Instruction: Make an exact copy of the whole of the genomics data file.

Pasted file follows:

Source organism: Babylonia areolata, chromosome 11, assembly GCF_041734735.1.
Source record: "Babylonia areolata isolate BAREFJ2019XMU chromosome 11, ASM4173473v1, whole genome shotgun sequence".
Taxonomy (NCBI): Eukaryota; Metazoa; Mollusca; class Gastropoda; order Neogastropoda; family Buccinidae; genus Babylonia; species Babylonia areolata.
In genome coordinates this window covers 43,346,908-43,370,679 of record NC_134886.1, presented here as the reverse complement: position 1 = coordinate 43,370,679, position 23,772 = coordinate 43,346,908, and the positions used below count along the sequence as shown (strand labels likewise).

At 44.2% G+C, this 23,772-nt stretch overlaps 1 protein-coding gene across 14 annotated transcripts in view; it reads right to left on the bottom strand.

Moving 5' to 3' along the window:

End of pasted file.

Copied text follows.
Source organism: Babylonia areolata, chromosome 11, assembly GCF_041734735.1.
Source record: "Babylonia areolata isolate BAREFJ2019XMU chromosome 11, ASM4173473v1, whole genome shotgun sequence".
Taxonomy (NCBI): Eukaryota; Metazoa; Mollusca; class Gastropoda; order Neogastropoda; family Buccinidae; genus Babylonia; species Babylonia areolata.
In genome coordinates this window covers 43,346,908-43,370,679 of record NC_134886.1, presented here as the reverse complement: position 1 = coordinate 43,370,679, position 23,772 = coordinate 43,346,908, and the positions used below count along the sequence as shown (strand labels likewise).

At 44.2% G+C, this 23,772-nt stretch overlaps 1 protein-coding gene across 14 annotated transcripts in view; it reads right to left on the bottom strand.

Moving 5' to 3' along the window: